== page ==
Powley also leads the Baby Friendly Hospital Initiative (BFHI) in New Zealand (see How Did We Get Here? at the bottom of this article). Through this organisation, WHO’s “Ten Steps to Successful Breastfeeding” are embedded within maternity facility policies. Staff – and community midwives with access agreements to maternity facilities as lead maternity carers – must abide by BFHI criteria. The initiative has seen national-average rates of babies exclusively breastfed on discharge from “baby-friendly” services rise from 55.6% in 2001 to 81.3% in 2016.

Surely some women are too unwell to breastfeed? Powley admits medical difficulties exist and says mothers are assessed case by case, but it’s “increasingly rare for a mother to be told to stop feeding permanently”. Only maternal HIV is listed under the criteria as a reason to halt breastfeeding permanently.

Maternal conditions that “may justify” temporary avoidance include severe illness like sepsis, sedating psychotherapeutic drugs, taking anti-epileptic drugs and opioids, and cytotoxic chemotherapy. “Breastfeeding can still continue, although health problems may be of concern” with hepatitis B, hepatitis C, tuberculosis and some substance abuse. Mental health isn’t mentioned.

In 2014, a Whangarei woman had what you’d think would be a compelling case for not breastfeeding. “That pregnancy almost killed me,” says Kate*, a former nurse and mother-of-three.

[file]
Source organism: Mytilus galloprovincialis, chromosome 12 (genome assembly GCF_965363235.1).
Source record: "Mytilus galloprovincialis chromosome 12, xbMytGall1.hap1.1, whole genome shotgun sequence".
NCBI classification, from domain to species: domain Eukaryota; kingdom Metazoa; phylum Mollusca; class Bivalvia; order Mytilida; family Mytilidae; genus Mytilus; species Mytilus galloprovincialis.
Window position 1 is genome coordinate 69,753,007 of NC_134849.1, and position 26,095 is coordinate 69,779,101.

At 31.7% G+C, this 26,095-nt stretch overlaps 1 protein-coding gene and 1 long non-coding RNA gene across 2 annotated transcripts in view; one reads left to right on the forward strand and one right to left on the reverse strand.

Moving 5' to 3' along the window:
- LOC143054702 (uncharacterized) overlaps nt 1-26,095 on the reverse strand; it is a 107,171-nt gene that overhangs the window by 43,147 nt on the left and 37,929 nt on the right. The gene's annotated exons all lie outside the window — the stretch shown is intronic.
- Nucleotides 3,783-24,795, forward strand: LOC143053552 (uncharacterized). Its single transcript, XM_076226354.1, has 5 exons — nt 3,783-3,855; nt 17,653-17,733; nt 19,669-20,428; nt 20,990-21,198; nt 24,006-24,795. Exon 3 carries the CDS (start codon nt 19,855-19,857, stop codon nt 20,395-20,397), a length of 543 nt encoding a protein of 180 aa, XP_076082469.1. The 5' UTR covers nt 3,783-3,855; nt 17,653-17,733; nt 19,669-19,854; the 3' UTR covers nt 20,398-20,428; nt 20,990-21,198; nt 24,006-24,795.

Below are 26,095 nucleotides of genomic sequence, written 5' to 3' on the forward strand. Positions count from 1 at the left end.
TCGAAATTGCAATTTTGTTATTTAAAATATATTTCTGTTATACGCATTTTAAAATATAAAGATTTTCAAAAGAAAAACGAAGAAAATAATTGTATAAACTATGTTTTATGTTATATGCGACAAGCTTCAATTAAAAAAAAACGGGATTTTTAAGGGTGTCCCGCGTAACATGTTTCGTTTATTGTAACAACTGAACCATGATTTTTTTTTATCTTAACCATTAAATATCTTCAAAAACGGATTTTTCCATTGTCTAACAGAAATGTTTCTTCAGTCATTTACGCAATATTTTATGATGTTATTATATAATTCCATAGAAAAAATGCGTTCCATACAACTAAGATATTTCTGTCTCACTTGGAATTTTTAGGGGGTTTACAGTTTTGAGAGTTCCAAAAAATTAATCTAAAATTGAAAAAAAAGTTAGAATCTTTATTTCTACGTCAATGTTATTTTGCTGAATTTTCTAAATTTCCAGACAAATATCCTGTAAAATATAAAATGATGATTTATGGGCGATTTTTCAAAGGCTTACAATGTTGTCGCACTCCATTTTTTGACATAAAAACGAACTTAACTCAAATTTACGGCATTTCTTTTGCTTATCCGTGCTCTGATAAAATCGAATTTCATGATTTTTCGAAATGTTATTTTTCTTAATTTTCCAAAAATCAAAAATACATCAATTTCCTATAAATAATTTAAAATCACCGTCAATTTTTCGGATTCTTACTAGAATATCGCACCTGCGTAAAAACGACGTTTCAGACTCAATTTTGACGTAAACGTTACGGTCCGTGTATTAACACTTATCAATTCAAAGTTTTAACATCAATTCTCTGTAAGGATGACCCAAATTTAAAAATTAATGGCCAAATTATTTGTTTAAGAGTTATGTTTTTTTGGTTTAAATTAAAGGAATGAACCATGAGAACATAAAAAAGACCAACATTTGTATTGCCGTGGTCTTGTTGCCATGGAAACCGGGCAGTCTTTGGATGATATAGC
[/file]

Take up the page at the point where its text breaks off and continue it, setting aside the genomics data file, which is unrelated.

Already dealing with a chronic condition that requires prescription painkillers, Kate suffered hyperemesis gravidarum (severe nausea, vomiting and dehydration) during pregnancy. She was hospitalised every other day, and sometimes for weeks at a time, with a permanent intravenous line in her chest providing fluids.

When Kate was six months pregnant, her IV line became infected, and a blood clot caused a life-threatening pulmonary embolism (lung-artery blockage). Her intensive-care doctor said breastfeeding might not be possible. “But ‘breast is best’ so I felt I should try,” Kate says. Heavily pregnant, Kate asked the hospital lactation consultant about formula as a back-up. “She physically squeezed colostrum out of my nipple, saying ‘There’s proof you can breastfeed.’” Kate continued squeezing out colostrum to save for the baby.

After the required caesarean section, Kate’s wound burst and got infected. Still, for 10 days in hospital, she exclusively breastfed her daughter, who screamed a lot, slept little and lost weight, despite two-hour feeding sessions. “I just wanted someone to tell me formula was okay and how to use it, but no one did because of the WHO guidelines. I left hospital with an antibiotic pump, a double breast pump, and no information on supplementation.”

At home, the baby still seemed hungry after two hours’ breastfeeding. Kate’s midwife never mentioned formula. Two weeks in, Kate saw a hospital lactation consultant at an off-site clinic. “She said, ‘There are no latching problems. Put more effort in, up the feedings, eat and drink more yourself.’